Cisco Systems Inc. would have the world believe that security researcher Michael Lynn is a bad guy. Late last month at the Black Hat conference in Las Vegas, Lynn outlined a method of attack on Cisco routers that could allow hackers to take control of unpatched Cisco boxes.
Instead of being tarred and feathered, Lynn should be hailed a hero. He put his livelihood on the line to expose a serious flaw in Cisco gear that runs not only the networks of most major companies in Canada, the U.S. and the rest of the world, but also provides the underpinnings of the Internet.
Cisco and others have argued that by publicly talking about the flaw, Lynn gave hackers a roadmap showing them how to cripple Cisco networks. Instead of being tarred and feathered, Lynn should be hailed a hero.Text The problem with that argument is that much of Lynn’s research was based on public postings, he said, from Chinese hacker boards. So the attack method wasn’t a huge secret. In fact, Lynn didn’t even give specifics of the attack in his presentation, restricting himself to discussing the general method.
Also, Cisco already knew about the weakness and had issued an IOS patch that fixed the problem months ago. Until shortly before the Black Hat conference, Cisco and partner Internet Security Systems (ISS), where Lynn worked, had supported the idea of Lynn discussing the attack at Black Hat.
At the last minute, however, the companies pulled their support. Lynn was set to speak instead about voice over IP. But Lynn decided to discuss the attack method anyway, stating that he felt he’d be helping would-be hackers by keeping his knowledge a secret.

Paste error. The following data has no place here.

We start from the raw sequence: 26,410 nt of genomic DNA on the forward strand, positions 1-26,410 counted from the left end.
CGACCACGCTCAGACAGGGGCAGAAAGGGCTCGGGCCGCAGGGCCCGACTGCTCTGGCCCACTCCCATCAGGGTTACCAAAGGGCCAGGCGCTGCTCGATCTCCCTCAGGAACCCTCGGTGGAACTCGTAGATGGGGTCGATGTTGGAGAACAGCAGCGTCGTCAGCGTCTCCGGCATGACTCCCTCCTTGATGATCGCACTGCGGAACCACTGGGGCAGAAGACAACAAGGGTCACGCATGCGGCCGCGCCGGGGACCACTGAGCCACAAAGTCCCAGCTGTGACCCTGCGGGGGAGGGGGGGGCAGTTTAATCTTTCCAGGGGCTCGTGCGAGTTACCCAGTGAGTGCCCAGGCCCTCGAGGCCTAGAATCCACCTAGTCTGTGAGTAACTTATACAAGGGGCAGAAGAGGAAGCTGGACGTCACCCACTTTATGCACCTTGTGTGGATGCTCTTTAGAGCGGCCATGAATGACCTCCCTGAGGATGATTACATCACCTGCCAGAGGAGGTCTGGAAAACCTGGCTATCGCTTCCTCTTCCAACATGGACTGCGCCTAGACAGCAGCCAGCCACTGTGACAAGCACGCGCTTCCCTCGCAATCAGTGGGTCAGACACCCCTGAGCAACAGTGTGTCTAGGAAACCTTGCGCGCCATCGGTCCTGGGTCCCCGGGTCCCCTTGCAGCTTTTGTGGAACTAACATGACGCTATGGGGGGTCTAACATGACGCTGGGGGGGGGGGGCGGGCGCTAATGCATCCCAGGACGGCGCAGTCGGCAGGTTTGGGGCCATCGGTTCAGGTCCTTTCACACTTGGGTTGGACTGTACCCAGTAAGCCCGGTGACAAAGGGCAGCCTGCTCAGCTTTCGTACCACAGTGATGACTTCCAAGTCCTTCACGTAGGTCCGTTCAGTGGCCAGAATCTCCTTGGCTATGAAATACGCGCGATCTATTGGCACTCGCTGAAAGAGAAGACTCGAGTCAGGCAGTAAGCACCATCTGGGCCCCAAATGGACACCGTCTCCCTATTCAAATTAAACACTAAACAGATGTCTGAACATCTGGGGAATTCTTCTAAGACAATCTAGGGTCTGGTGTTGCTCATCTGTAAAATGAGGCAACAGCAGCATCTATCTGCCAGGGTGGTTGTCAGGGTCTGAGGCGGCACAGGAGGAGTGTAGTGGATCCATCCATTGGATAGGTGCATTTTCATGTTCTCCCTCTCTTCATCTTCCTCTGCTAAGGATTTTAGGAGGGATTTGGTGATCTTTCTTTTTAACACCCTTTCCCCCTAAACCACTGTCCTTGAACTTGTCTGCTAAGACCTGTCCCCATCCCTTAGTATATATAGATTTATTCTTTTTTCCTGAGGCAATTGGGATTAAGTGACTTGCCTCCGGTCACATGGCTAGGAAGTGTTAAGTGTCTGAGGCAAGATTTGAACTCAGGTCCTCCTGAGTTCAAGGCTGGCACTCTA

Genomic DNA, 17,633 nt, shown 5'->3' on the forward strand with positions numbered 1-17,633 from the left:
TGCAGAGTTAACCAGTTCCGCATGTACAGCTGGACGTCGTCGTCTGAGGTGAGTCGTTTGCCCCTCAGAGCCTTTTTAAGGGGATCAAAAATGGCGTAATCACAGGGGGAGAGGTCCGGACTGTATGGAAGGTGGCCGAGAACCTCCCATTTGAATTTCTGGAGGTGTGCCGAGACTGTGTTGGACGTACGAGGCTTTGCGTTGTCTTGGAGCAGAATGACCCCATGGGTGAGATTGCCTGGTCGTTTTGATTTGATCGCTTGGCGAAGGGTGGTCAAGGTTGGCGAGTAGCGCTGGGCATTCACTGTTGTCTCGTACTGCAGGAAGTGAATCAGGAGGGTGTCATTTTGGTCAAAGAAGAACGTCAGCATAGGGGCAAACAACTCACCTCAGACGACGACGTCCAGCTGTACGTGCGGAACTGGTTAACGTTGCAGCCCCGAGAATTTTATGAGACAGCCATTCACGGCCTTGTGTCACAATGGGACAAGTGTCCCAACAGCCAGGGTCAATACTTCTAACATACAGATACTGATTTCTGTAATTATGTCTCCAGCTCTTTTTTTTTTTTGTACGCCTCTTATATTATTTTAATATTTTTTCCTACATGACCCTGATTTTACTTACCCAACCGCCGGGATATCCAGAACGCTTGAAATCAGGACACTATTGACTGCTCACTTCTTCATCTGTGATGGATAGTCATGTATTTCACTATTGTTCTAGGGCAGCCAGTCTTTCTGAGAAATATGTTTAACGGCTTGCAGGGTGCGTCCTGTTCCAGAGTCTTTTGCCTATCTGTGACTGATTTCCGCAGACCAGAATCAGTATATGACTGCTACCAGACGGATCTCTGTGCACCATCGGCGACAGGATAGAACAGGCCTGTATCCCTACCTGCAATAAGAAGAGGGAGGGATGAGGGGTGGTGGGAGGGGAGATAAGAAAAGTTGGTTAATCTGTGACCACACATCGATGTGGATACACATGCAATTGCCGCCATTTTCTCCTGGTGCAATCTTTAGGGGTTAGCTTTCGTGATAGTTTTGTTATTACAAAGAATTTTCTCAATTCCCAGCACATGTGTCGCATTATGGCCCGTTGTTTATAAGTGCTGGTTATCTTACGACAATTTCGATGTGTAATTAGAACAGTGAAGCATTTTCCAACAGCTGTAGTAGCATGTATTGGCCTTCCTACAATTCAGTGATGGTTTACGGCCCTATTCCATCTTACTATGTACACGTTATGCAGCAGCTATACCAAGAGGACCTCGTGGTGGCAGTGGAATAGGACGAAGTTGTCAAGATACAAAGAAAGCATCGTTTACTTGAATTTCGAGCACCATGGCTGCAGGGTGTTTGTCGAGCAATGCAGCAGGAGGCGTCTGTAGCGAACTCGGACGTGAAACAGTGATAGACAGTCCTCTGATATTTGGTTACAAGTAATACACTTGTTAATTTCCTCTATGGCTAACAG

Just before his Black Hat presentation, Lynn resigned from ISS. After his session, he was sued by Cisco and ISS and has since reached an agreement with the two companies. Legally speaking, Lynn did violate non-disclosure agreements about the exploit, so he didn’t have much of a leg to stand on.
But morally speaking he did the right thing.
The question shouldn’t be why Lynn decided to publicly discuss an attack that could potentially cripple or expose thousands of networks around the world, but why Cisco didn’t do a better job of letting its customers know about the problem.
An IOS patch issued by Cisco several months ago addressed the problem discussed by Lynn, according to the company. But unpatched routers would still be vulnerable. After Lynn’s revelations and the resulting firestorm, Cisco issued a security advisory for unpatched routers.
Perhaps Cisco felt that letting all of its customers know about the potential weakness would make the exploit too public and give hackers an edge. But since it appears some hackers had already discovered the attack method, or were on their way to discovering it, keeping customers in the dark seems a dangerous strategy. If customers had been aware of the severity of the problem, it’s likely a lot of those unpatched routers would have been patched and safe from attack.
Keeping potential security breaches secret makes sense until a solution, such as a patch, has been created. After that companies like Cisco should do everything in their power to make sure their customers know about the potential breach and how to plug it. Pretending a problem doesn’t exist at all helps no one except the hackers.